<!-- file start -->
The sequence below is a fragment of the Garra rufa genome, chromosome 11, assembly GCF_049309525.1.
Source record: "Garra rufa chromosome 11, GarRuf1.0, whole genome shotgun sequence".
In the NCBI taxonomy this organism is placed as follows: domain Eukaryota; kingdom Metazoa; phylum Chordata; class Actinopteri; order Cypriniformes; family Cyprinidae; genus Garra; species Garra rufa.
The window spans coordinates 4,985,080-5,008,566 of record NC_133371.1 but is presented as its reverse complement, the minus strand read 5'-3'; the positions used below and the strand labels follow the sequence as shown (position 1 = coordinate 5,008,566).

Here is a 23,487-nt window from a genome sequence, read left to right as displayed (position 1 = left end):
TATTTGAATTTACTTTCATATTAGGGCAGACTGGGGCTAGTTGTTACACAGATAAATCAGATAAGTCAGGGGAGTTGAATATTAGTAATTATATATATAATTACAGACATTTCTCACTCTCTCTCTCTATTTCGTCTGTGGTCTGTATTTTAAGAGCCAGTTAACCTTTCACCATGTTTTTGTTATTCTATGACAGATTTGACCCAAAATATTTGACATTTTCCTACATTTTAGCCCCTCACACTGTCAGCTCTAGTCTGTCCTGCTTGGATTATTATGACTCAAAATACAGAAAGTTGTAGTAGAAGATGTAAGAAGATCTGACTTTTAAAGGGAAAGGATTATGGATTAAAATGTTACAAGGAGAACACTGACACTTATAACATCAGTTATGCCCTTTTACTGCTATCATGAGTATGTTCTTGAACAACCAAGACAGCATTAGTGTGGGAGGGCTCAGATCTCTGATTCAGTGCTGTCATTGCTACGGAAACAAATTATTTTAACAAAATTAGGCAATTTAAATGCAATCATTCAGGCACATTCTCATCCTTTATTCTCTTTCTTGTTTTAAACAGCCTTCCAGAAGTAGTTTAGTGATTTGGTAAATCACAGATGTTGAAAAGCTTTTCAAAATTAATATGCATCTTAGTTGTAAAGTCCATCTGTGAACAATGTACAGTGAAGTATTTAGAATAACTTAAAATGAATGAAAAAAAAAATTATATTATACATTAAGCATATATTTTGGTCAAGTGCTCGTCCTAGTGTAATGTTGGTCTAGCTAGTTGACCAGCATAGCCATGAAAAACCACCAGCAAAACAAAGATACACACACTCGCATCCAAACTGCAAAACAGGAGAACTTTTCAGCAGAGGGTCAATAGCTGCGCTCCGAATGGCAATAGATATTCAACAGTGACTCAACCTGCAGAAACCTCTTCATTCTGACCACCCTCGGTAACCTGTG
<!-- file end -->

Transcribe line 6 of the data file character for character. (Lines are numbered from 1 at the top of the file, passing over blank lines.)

TATTTGAATTTACTTTCATATTAGGGCAGACTGGGGCTAGTTGTTACACAGATAAATCAGATAAGTCAGGGGAGTTGAATATTAGTAATTATATATATAATTACAGACATTTCTCACTCTCTCTCTCTATTTCGTCTGTGGTCTGTATTTTAAGAGCCAGTTAACCTTTCACCATGTTTTTGTTATTCTATGACAGATTTGACCCAAAATATTTGACATTTTCCTACATTTTAGCCCCTCACACTGTCAGCTCTAGTCTGTCCTGCTTGGATTATTATGACTCAAAATACAGAAAGTTGTAGTAGAAGATGTAAGAAGATCTGACTTTTAAAGGGAAAGGATTATGGATTAAAATGTTACAAGGAGAACACTGACACTTATAACATCAGTTATGCCCTTTTACTGCTATCATGAGTATGTTCTTGAACAACCAAGACAGCATTAGTGTGGGAGGGCTCAGATCTCTGATTCAGTGCTGTCATTGCTACGGAAACAAATTATTTTAACAAAATTAGGCAATTTAAATGCAATCATTCAGGCACATTCTCATCCTTTATTCTCTTTCTTGTTTTAAACAGCCTTCCAGAAGTAGTTTAGTGATTTGGTAAATCACAGATGTTGAAAAGCTTTTCAAAATTAATATGCATCTTAGTTGTAAAGTCCATCTGTGAACAATGTACAGTGAAGTATTTAGAATAACTTAAAATGAATGAAAAAAAAAATTATATTATACATTAAGCATATATTTTGGTCAAGTGCTCGTCCTAGTGTAATGTTGGTCTAGCTAGTTGACCAGCATAGCCATGAAAAACCACCAGCAAAACAAAGATACACACACTCGCATCCAAACTGCAAAACAGGAGAACTTTTCAGCAGAGGGTCAATAGCTGCGCTCCGAATGGCAATAGATATTCAACAGTGACTCAACCTGCAGAAACCTCTTCATTCTGACCACCCTCGGTAACCTGTG